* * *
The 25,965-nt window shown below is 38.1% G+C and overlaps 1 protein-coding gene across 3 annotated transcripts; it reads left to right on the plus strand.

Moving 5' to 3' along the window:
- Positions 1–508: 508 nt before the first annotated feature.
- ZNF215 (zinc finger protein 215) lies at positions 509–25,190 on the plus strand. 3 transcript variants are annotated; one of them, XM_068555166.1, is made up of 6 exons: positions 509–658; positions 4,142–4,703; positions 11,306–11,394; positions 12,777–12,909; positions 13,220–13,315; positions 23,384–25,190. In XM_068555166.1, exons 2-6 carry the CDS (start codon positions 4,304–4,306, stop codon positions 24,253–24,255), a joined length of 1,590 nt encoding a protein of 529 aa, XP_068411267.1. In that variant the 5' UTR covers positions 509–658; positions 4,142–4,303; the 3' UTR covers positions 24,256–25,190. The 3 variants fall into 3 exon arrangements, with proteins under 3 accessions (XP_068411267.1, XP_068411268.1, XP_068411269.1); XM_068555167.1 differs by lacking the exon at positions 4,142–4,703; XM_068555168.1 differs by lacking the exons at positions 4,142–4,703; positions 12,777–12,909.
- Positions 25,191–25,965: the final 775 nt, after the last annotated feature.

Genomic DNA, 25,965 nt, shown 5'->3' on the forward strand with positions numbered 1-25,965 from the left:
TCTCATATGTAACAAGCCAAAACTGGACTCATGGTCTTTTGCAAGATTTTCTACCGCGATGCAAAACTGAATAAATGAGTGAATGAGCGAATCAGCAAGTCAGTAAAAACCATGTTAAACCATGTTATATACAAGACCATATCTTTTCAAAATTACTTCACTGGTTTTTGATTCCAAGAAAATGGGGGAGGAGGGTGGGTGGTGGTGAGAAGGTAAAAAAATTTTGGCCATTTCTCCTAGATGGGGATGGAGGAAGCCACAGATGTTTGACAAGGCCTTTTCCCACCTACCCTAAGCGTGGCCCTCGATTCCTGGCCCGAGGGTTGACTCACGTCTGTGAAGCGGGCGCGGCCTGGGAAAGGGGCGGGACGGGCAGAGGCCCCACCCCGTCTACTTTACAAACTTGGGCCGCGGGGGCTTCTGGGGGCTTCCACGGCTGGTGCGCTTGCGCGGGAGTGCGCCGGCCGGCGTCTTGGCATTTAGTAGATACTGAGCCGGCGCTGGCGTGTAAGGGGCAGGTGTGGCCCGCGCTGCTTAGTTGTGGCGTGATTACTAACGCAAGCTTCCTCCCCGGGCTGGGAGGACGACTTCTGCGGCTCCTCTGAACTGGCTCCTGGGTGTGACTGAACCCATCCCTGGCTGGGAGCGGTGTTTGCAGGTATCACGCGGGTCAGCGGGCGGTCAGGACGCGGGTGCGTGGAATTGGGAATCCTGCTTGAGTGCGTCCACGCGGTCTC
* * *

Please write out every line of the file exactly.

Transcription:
The 25,965-nt window shown below is 38.1% G+C and overlaps 1 protein-coding gene across 3 annotated transcripts; it reads left to right on the plus strand.

Moving 5' to 3' along the window:
- Positions 1–508: 508 nt before the first annotated feature.
- ZNF215 (zinc finger protein 215) lies at positions 509–25,190 on the plus strand. 3 transcript variants are annotated; one of them, XM_068555166.1, is made up of 6 exons: positions 509–658; positions 4,142–4,703; positions 11,306–11,394; positions 12,777–12,909; positions 13,220–13,315; positions 23,384–25,190. In XM_068555166.1, exons 2-6 carry the CDS (start codon positions 4,304–4,306, stop codon positions 24,253–24,255), a joined length of 1,590 nt encoding a protein of 529 aa, XP_068411267.1. In that variant the 5' UTR covers positions 509–658; positions 4,142–4,303; the 3' UTR covers positions 24,256–25,190. The 3 variants fall into 3 exon arrangements, with proteins under 3 accessions (XP_068411267.1, XP_068411268.1, XP_068411269.1); XM_068555167.1 differs by lacking the exon at positions 4,142–4,703; XM_068555168.1 differs by lacking the exons at positions 4,142–4,703; positions 12,777–12,909.
- Positions 25,191–25,965: the final 775 nt, after the last annotated feature.

Genomic DNA, 25,965 nt, shown 5'->3' on the forward strand with positions numbered 1-25,965 from the left:
TCTCATATGTAACAAGCCAAAACTGGACTCATGGTCTTTTGCAAGATTTTCTACCGCGATGCAAAACTGAATAAATGAGTGAATGAGCGAATCAGCAAGTCAGTAAAAACCATGTTAAACCATGTTATATACAAGACCATATCTTTTCAAAATTACTTCACTGGTTTTTGATTCCAAGAAAATGGGGGAGGAGGGTGGGTGGTGGTGAGAAGGTAAAAAAATTTTGGCCATTTCTCCTAGATGGGGATGGAGGAAGCCACAGATGTTTGACAAGGCCTTTTCCCACCTACCCTAAGCGTGGCCCTCGATTCCTGGCCCGAGGGTTGACTCACGTCTGTGAAGCGGGCGCGGCCTGGGAAAGGGGCGGGACGGGCAGAGGCCCCACCCCGTCTACTTTACAAACTTGGGCCGCGGGGGCTTCTGGGGGCTTCCACGGCTGGTGCGCTTGCGCGGGAGTGCGCCGGCCGGCGTCTTGGCATTTAGTAGATACTGAGCCGGCGCTGGCGTGTAAGGGGCAGGTGTGGCCCGCGCTGCTTAGTTGTGGCGTGATTACTAACGCAAGCTTCCTCCCCGGGCTGGGAGGACGACTTCTGCGGCTCCTCTGAACTGGCTCCTGGGTGTGACTGAACCCATCCCTGGCTGGGAGCGGTGTTTGCAGGTATCACGCGGGTCAGCGGGCGGTCAGGACGCGGGTGCGTGGAATTGGGAATCCTGCTTGAGTGCGTCCACGCGGTCTC